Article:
|Well let me start off by saying that I’m new to the forum and have really enjoyed these threads. I’m glad I found this place |
Here’s my question…. Prepare yourselves
I’m 28 years old, married and have grown up in a semi “boating” family I would say. We had a 79 Chaparral deep-v I/O boat growing up that my Dad had purchased new and was used primarily for cruising, fishing and water skiing/tubing. Lots of good times on this boat, when I was about 16 years of age my Dad decided to sell the boat and he did so… never to own another.
We have many friends of the family that are all different types of boater… some with big cruisers, some with Nautiques, etc. and have always had access to these boats and still spend time occasionally at the lakes around my area.
The wife and I are now working to start a family and we’d like to buy a boat. I plan to do a lot of the same activities with this boat as my family and I did growing up. (occasional fishing, cruising, but more water sports than anything) I’ve been a slalom skier since I was about 12 and that’s about it… have played with kneeboards and a few other water toys but have never wakeboarded before however, I’m really interested in the sport and definitely want to get into it as does my wife.
Here’s my dilemma:
What type of boat should I get?... (this should cause an explosion) My Dad continues to preach about how a runabout I/O is the most versatile and certainly far more affordable than a ski/wakeboard boat… as well as more roomy
I’ve been reading a lot about different boats and I’ve recently fell in love with the new Nautique 236… it’s v-drive which is nice and has a very roomy looking layout (as does the 226) not to mention it’s a “crossover” boat… not sure if that is really all that special but from what I’ve read it seems to be good for both skiing and wakeboarding.
I naturally love the looks and performance of most of the ski/wakeboard boats so I’m not dead set on Correct Craft as they are rather pricey. The one thing that is a definite must is the ability for this boat to fit my needs… I want to be able to ski, wakeboard, fit more than 3-4 people comfortably, fish, etc.
I guess I’m seeking the ultimate boat.. one that does it all. Money is not so much an obstacle since this will hopefully be the only boat I ever buy
We have a summer boat show coming up next month which my wife and I plan on attending to get a feel for what’s out there… as well as another show toward the end of the year. We’d like to spend this time doing the research and then make a purchase next year…we hope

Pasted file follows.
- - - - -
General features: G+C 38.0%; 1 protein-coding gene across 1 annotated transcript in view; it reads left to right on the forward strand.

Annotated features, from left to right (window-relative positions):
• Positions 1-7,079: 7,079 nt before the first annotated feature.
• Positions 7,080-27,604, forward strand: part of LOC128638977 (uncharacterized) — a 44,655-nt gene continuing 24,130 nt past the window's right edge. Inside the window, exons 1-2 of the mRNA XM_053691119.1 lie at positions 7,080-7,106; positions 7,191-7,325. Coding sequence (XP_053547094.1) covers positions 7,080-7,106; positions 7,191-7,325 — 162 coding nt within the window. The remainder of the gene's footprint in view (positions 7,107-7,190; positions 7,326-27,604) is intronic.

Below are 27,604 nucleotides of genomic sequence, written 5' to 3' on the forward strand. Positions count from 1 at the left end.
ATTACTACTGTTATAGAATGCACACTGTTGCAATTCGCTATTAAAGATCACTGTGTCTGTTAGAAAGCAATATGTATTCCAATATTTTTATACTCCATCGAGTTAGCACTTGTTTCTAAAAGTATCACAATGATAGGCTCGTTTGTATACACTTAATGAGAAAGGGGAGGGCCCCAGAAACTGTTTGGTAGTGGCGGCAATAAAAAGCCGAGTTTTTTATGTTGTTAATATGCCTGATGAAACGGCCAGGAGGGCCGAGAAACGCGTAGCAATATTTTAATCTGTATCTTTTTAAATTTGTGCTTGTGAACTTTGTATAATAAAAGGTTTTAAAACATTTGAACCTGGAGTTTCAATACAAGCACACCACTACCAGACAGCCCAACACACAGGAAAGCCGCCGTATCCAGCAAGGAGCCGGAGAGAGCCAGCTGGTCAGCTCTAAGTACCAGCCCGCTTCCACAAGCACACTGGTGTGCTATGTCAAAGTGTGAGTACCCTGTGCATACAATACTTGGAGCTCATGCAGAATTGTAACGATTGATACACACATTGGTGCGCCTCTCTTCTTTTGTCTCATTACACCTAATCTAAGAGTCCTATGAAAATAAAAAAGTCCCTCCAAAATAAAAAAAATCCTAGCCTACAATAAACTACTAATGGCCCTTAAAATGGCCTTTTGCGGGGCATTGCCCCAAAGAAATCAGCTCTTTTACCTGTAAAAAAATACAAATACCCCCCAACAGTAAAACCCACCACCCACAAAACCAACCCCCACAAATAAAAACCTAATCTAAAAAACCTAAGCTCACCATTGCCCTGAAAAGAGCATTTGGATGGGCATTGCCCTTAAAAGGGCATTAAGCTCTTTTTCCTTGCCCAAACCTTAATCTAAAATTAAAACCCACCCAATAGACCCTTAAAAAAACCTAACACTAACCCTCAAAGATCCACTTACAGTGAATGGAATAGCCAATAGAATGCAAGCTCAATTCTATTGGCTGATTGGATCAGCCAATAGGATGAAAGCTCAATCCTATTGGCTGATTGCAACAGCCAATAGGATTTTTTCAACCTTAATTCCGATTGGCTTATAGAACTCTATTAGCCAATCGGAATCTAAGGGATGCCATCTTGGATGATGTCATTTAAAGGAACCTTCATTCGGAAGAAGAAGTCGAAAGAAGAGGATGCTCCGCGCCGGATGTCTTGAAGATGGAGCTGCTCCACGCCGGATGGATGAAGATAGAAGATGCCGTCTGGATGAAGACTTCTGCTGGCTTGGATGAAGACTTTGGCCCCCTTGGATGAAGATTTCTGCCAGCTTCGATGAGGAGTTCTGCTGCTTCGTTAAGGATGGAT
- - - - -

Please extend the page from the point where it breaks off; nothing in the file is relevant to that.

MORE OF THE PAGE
Any info you all could provide would be greatly appreciated
|Fishing is kind of tough in a v-drive or d-drive with the prop and shaft being permanently mounted where they are. Also I am not aware of any mounts for a trolling motor on any models and reverse is kind of sketchy making fishing really hard in tight places. |
I started off wanting a boat to do all the things you wanted and went with what your dad suggested. I/O is the way to go as you can get fishing wells, bow mounted trolling motors, come in all sizes, and you can manuver them fairly well. They can be set up to be the jack of all trades and the master of none. Of course once you start wakeboarding you will become addicted and not care much about most of the other activities and will want a true wakeboard boat then! four boat later that is what I have now. Until then an I/O is quite versatile and will certainly introduce you to this great activity.
|I guess I should clarify on the "fishing" part.. the only real kind of fishing we ever did growing up was in the evenings and at night when the skiing was over. (there's not much to do back at the campsite usually) And we just basically got out in the lake which was usually pretty empty at that time and dropped anchor and dropped our lines in. We never were diehard fishermen or went into tight areas to fish. |
I've got a good friend who has a 85 Nautique and his wife loves to fish and he likes to ski. The go out all the time and she'll pull him around the lake for a little while and then afterwards they'll stop and she'll fish.